With North Korea, Trump is finally getting the kind of reciprocal relationship that he says he likes.
Except unlike with China, where the give-and-take would theoretically be two economies equally open to trade and investment, the U.S. and North Korean leaders are finding themselves locked in an unprecedented back-and-forth of similarly petty, personally-addressed nuclear threats.
Here’s how it went down:
- Trump threatened North Korea with “total destruction” at the UN on September 19, and for a second time called Kim Jong-un “Rocket Man.” (The LA Times reports that Trump’s advisors told him not to do this, but he went ahead with it anyway.)
- Kim Jong-un made his first-ever personal statement directed at another head of state calling Trump a “mentally deranged U.S. dotard,” (or “old beast lunatic” depending on translation), and vowing to take the “highest level of hard-line countermeasure in history” (see transcript on Vox).
- The North’s foreign minister also said that the country might soon conduct its “biggest ever hydrogen bomb test in the Pacific,” an operation that analysts say is entirely possible, and — if it does happen — not unlikely to go awry and accidentally start a nuclear war. See this New York Times report (paywall) for analysis.
- Trump took to Twitter on September 22 to call Kim “obviously a madman,” who “will be tested like never before.”
As Evan Osnos reminds us on this week’s episode of the Sinica Podcast and in his recent cover story in the New Yorker, these two men — unlike leaders in past nuclear conflicts — collectively have “less than seven years of experience in political leadership.”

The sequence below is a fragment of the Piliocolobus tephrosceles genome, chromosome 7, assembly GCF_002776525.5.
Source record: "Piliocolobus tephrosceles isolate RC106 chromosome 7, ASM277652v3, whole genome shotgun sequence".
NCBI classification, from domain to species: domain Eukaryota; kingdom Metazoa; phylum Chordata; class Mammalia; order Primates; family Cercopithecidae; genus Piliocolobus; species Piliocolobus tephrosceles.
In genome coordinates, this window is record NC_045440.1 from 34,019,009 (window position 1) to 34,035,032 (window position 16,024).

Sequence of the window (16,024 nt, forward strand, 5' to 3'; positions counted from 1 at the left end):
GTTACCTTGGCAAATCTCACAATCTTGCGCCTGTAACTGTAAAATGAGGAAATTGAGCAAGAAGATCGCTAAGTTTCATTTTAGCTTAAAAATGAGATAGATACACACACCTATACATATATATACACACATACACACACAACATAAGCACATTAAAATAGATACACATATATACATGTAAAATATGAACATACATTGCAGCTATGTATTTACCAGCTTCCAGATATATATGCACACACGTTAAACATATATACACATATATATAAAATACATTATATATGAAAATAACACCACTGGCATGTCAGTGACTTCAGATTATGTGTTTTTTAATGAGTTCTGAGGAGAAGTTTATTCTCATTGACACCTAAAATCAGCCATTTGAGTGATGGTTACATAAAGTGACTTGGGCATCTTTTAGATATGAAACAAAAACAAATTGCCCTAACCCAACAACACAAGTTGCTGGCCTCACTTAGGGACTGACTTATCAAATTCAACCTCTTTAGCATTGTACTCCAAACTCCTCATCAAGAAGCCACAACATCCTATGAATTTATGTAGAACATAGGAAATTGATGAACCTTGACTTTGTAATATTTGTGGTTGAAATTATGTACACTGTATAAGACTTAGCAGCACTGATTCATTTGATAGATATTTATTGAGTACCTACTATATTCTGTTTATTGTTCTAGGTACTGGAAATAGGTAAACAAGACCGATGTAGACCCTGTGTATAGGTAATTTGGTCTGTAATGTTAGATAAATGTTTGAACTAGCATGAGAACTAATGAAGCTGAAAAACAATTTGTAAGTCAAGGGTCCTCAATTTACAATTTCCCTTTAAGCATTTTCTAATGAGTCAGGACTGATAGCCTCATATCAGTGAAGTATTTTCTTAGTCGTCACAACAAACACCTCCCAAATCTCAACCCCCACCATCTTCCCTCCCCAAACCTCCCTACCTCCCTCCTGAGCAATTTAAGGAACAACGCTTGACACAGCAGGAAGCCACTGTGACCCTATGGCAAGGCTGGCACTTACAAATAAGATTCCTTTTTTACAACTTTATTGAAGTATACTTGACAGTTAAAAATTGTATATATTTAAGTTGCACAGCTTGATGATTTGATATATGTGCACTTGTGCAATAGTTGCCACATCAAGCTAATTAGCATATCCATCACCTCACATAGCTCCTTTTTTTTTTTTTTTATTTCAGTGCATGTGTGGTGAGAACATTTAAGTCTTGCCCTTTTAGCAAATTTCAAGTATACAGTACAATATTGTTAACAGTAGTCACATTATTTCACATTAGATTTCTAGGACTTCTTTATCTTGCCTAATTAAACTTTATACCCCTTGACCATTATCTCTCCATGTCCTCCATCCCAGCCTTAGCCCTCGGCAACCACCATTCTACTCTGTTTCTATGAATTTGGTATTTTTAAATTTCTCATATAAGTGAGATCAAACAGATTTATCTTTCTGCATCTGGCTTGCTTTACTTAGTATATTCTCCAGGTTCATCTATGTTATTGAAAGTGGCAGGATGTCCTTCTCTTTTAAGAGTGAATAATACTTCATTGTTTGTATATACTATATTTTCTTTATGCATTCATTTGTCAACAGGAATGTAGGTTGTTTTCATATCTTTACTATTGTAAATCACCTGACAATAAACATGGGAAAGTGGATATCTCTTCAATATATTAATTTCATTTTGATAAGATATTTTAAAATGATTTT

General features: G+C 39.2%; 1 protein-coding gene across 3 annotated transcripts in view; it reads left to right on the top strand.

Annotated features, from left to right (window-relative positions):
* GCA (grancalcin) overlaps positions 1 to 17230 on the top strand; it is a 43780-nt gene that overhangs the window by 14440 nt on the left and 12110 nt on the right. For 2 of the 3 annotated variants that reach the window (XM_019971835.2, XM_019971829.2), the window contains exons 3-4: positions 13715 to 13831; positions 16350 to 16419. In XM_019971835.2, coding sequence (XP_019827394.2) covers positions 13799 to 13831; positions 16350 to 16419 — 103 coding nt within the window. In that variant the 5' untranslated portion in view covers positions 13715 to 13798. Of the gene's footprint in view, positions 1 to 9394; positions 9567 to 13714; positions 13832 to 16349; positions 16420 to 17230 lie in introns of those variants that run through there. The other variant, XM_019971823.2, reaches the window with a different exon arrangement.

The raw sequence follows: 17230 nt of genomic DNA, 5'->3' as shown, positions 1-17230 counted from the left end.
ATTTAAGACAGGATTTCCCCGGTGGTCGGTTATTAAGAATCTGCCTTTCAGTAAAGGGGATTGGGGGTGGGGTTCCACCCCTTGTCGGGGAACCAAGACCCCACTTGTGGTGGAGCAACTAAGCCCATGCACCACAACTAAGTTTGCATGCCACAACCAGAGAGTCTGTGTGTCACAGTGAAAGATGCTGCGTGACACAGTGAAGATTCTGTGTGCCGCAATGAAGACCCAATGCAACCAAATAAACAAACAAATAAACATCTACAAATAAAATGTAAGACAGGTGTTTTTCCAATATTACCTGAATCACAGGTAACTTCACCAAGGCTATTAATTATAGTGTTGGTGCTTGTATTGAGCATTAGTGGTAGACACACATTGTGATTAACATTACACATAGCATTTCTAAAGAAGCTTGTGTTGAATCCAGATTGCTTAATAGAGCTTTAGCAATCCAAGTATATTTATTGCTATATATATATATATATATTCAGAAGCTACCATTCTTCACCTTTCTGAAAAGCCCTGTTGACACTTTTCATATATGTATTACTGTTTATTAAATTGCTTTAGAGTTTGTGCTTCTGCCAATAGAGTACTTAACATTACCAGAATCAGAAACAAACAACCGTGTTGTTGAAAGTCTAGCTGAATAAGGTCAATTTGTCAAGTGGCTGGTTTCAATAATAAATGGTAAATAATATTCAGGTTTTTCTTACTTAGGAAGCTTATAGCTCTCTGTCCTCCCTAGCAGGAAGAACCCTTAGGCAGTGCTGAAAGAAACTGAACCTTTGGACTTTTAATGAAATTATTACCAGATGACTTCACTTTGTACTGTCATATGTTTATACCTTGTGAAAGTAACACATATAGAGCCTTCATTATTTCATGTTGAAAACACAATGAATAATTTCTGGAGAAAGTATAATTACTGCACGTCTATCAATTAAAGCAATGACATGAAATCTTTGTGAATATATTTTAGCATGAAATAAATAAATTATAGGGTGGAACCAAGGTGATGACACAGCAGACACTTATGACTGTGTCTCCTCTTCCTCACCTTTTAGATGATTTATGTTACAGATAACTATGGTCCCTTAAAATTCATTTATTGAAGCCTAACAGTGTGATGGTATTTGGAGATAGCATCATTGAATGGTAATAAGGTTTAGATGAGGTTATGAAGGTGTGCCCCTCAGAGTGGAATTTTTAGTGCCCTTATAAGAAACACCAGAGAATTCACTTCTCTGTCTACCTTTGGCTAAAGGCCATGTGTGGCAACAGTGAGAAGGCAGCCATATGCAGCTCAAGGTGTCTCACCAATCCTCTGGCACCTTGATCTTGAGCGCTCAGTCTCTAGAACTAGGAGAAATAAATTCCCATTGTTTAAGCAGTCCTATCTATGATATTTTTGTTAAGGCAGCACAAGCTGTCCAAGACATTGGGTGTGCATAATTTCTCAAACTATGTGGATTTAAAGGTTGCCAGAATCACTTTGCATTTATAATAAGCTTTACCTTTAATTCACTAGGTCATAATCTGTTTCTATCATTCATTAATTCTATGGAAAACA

In response to the braggadocio from Trump and Kim, China issued warnings to both sides. Foreign Minister Wang Yi 王毅 called on the North “not to go further along a dangerous direction,” Reuters reports. He added, “We call upon all parties to play a constructive role in easing tensions. There is still hope for peace and we must not give up. Negotiation is the only way out, which deserves every effort.”
Read more analysis on the crisis:
- Ankit Panda, senior editor at the Diplomat, writes in the Atlantic on how Trump’s threats dangerously break precedent and misunderstand Kim Jong-un’s motivations for seeking nuclear weapons.
- Ely Ratner, an expert on Chinese national security issues at the Council on Foreign Relations, points out that China’s state media continues to reserve some of its harshest condemnations for South Korea’s military cooperation with the U.S., rather than North Korea. This echoes an op-ed by John Pomfret in the Washington Post earlier this month, which proposed that China’s real reluctance to crack down on North Korea is driven by a perception that “North Korea chips away at American strength and prestige.”
Steve Bannon held secret meeting in China / FT (paywall)
Secret meeting with Steve Bannon in Beijing adds to speculation over Wang Qishan’s future / SCMP
In the mood for more speculation over what the meeting with Bannon means for Wang? See contrasting commentary on Twitter from Bill Bishop and several Chinese journalists.
U.S. tries to enlist EU and Japan in China tech fight / FT (paywall)
More on North Korea
China state media: Pulling out of Iran deal would set ‘bad precedent’ for North Korea / CNBC
China: Trump bank ban statement ‘not consistent’ with facts / AP
China advises against unilateral sanctions against North Korea / SCMP
China names new military commander for strategically important region near North Korea / SCMP
Has Chinese machinery helped North Korea to achieve surprise crop growth despite worst drought in decades? / SCMP
19th Party Congress
Reliving China’s Long March ahead of party congress / Reuters
China’s about to get its first new central bank head in 15 years / CNBC
China upgrades climate aid to the global south / Chinadialogue
China’s most notorious e-waste dumping ground now cleaner but poorer / SCMP
China’s Communist Party expels former provincial chief for graft / SCMP
China top graft buster says corruption fight ‘world class hard’ / Reuters